Community Engagement: The Key to Understanding Local Perspectives

May 21, 2020, Department, by Kelsey Coats

2020 June We Are Parks and Rec Community Engagement 410

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In most community efforts, constituents and key partners’ goals must align for success and sustainability. Citizen engagement is a key component to understanding local perspectives and priorities, building trust and working together to ensure relevance and buy-in.

At Texas A&M AgriLife Extension, the urban and municipal park program provides educational resources and technical assistance for local communities working to better understand, develop and implement constituent-centered engagement processes. The program is currently facilitating a specific effort, Working on Wellness Environments, funded via the Centers for Disease Control and Prevention High Obesity Program, which aims to empower partners in four Texas border counties to improve walkability and connect to safe everyday destinations. It also aims to increase access to fresh fruits and vegetables using locally driven Policy, System and Environmental changes or enhancements.

Our mixed-method approach to community engagement is key to understanding local perspectives and priorities while building trust. There is no standardized approach that will work best for every community because every community is different. Additionally, while we strive to get feedback from as many people as possible, we recognize we do not reach everyone. Always consider whose perspective is missing and why. Some of our engagement tools include:

  • A web page that serves to inform about the project and is a gateway to resources and other engagement tools
  • Social media that celebrates local efforts and wins while connecting local groups to each other, tools and resources to inform decision making
  • Assessments, such as windshield tours, site assessments, asset maps, photo voice, walking audits and site inventories, that facilitate understanding of multiple stakeholder perspectives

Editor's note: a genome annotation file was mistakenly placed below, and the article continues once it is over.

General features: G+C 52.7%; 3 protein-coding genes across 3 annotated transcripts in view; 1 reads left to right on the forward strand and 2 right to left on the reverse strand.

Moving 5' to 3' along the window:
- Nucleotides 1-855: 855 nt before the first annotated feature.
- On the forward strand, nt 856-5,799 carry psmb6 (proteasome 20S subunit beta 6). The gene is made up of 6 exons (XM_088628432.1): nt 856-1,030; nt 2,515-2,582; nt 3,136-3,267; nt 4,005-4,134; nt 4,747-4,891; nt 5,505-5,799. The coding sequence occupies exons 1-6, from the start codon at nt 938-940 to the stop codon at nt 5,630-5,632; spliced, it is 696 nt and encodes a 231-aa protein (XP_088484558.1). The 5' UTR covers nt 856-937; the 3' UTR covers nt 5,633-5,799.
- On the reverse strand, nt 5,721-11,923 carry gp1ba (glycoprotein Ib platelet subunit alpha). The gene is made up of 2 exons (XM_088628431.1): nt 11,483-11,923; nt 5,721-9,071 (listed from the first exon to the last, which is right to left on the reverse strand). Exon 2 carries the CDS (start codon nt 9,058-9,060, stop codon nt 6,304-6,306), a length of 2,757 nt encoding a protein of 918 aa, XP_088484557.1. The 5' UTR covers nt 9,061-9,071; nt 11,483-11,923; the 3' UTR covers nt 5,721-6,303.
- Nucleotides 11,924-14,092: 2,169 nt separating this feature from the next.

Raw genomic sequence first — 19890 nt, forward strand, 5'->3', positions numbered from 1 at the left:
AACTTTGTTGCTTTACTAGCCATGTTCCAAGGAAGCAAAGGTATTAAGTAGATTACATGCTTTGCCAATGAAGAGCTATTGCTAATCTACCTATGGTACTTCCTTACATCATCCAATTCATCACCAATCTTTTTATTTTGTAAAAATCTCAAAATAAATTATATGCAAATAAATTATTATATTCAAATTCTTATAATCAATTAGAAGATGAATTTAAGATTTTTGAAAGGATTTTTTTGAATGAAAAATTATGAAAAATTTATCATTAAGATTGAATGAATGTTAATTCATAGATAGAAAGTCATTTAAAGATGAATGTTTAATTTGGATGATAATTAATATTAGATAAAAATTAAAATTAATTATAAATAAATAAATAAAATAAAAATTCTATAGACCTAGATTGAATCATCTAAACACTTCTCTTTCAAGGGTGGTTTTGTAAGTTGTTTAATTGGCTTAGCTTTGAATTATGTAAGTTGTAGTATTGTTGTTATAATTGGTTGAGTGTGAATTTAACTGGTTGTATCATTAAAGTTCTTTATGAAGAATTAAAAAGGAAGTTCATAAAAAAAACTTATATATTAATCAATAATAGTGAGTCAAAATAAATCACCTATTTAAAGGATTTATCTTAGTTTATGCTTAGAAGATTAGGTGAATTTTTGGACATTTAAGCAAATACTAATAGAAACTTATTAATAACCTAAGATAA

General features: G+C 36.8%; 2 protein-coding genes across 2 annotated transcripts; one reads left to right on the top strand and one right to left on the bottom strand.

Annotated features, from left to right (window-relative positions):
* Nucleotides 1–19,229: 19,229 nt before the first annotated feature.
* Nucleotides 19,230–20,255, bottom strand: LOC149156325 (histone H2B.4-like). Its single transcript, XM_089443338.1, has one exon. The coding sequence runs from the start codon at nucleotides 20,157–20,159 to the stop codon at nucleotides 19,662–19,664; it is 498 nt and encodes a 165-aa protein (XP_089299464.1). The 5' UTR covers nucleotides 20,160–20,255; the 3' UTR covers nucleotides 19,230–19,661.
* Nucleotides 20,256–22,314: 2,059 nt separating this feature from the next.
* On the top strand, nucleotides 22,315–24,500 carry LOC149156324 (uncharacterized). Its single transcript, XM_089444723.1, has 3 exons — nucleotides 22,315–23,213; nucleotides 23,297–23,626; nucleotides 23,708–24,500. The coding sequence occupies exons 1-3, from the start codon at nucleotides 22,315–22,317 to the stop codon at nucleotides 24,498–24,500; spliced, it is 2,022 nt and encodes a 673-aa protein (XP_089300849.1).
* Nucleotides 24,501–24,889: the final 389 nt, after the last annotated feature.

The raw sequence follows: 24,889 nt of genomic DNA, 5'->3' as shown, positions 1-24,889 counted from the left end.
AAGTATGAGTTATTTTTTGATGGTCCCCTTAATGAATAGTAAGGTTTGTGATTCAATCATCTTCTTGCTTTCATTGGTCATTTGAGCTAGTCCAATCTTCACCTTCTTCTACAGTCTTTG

• Workshops that inform what is possible and what are best practices
  • Pop-Ups that use visuals and temporary change to see behavior change and get actual on-site feedback 
  • Pop-Up Citizen Input conducted at everyday places, such as grocery stores, to get people’s perspectives who would not be reached in a traditional feedback loop
  • Coalitions that provide a collaborative forum to get partner perspectives, build teams, tie into existing and important/relevant efforts, and tap into shared constituents or constituents we might not reach without partners
  • Action Institutes, a collaborative process balancing learning, planning, doing and, most importantly, feedback loops and troubleshooting
  • An RFA program that enables local teams to take the lead on projects by outlining their plan, identifying who their partners are, and assessing what supplies or technical assistance they need

In one year, these tools have facilitated the collaboration of more than 40 partner organizations across four counties to plan and plant a farm-to-school orchard, complete a downtown walkability pop-up and planning process, create healthy food policies for events, plan story walks, complete a planning process for wayfinding and trail signage at a local park, plan a youth-led healthy design academy, improve local farmers markets, and enhance a comprehensive plan to include alternative transportation infrastructure park-like elements into everyday places. Also, citizen engagement has ensured these projects are locally driven. For other examples and case studies of how to use a strong engagement framework, check out NRPA’s Community Engagement Resource Guide.

Kelsey Coats is Extension Assistant - Program Outreach PSE at Texas A&M AgriLife Extension.